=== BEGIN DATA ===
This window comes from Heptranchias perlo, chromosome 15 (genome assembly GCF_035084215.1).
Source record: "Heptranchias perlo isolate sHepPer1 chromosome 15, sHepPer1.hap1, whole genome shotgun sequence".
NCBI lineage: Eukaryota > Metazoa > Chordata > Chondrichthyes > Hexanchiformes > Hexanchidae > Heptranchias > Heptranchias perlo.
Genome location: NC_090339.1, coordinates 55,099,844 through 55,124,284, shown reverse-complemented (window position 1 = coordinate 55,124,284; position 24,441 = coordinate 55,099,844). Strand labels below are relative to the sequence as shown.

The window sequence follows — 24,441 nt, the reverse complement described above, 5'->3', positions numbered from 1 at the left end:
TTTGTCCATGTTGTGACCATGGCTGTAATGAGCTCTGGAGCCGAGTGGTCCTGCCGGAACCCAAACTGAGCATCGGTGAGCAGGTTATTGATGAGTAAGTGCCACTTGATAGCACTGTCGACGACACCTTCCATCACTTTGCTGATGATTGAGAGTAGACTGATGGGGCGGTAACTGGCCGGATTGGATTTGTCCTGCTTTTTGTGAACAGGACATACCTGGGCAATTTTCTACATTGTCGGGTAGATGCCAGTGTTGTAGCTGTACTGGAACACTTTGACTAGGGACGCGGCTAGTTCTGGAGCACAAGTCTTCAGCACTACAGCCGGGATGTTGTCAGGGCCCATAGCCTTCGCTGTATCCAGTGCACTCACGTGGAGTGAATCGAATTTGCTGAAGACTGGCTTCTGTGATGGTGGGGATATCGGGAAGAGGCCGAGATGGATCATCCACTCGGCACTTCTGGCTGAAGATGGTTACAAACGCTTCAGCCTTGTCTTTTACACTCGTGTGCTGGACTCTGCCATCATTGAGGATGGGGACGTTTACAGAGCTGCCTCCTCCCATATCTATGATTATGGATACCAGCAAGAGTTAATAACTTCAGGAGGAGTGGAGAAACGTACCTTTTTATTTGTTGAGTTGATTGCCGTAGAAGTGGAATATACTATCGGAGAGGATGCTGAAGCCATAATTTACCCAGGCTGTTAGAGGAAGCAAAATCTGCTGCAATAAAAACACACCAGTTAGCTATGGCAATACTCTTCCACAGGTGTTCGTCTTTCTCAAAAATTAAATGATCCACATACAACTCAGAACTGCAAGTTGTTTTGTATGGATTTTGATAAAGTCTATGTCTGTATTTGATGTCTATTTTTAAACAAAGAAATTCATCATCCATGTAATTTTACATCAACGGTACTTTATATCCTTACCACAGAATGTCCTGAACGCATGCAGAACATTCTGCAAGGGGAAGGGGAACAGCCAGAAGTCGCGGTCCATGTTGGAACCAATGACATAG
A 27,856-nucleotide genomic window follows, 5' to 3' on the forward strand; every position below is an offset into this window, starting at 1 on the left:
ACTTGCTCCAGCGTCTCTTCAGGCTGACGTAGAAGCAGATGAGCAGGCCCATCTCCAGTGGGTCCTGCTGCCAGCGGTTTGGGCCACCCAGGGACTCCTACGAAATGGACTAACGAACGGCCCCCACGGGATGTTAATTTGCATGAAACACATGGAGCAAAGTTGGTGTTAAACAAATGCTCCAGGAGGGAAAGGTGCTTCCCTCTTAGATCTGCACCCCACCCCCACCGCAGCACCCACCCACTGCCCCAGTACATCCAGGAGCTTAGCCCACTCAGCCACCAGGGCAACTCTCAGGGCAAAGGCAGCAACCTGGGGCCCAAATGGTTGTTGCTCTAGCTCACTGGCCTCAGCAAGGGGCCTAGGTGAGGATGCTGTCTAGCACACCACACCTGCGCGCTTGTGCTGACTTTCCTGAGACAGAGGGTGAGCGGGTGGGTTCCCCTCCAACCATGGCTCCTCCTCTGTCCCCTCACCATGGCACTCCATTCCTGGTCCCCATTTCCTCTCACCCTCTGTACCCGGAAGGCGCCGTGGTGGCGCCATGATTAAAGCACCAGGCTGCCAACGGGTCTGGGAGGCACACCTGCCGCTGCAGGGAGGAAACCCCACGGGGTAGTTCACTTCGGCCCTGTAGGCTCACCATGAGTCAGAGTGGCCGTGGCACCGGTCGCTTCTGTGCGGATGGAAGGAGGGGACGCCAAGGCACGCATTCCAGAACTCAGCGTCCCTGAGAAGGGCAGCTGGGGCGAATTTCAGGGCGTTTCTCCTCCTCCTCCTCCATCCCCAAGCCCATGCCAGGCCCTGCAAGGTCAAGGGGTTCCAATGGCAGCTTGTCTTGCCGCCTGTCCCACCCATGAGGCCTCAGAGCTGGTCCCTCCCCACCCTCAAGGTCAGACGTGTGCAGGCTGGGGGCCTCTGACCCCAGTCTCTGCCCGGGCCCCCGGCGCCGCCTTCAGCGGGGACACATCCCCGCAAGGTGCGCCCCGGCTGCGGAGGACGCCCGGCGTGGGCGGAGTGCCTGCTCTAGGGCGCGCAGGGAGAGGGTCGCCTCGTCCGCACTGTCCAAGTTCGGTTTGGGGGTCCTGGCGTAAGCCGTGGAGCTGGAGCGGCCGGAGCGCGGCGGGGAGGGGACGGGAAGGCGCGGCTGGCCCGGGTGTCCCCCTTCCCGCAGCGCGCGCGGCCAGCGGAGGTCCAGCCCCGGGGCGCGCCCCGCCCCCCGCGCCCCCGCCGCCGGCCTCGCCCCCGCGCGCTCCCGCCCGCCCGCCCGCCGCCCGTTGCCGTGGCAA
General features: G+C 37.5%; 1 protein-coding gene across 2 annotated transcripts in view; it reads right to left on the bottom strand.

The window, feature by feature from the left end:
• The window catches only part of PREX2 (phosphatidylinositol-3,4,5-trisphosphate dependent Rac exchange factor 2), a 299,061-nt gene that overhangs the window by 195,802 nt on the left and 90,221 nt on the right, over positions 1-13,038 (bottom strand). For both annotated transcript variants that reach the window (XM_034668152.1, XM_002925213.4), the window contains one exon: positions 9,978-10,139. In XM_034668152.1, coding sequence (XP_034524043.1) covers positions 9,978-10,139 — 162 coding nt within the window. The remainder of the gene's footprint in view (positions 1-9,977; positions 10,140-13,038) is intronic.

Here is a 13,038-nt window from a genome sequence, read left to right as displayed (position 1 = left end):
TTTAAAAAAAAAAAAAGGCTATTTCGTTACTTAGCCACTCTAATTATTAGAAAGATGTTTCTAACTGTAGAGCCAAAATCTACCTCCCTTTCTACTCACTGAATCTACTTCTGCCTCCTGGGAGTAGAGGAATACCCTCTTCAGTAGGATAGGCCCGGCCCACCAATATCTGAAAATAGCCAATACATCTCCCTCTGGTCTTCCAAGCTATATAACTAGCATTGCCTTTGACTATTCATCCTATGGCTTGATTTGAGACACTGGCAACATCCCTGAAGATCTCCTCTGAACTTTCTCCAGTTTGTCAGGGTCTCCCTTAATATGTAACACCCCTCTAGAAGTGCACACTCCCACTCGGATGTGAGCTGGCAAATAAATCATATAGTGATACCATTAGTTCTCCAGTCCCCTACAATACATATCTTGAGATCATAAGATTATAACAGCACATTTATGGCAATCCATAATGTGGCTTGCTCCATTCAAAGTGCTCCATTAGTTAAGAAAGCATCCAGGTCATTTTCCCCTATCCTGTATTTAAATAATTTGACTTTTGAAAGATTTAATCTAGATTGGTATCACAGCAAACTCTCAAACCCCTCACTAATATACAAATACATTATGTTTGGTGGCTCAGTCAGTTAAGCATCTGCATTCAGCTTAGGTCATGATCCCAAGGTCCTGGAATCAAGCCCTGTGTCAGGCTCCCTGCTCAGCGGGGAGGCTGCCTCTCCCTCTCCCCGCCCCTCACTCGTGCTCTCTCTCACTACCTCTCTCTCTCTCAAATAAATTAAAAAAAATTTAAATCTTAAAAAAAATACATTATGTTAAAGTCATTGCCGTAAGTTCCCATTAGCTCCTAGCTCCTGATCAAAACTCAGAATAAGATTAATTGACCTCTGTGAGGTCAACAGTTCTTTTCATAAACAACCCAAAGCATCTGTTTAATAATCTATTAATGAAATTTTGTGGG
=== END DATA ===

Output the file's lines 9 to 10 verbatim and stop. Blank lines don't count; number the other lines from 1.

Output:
General features: G+C 37.5%; 1 protein-coding gene across 2 annotated transcripts in view; it reads right to left on the bottom strand.

The window, feature by feature from the left end: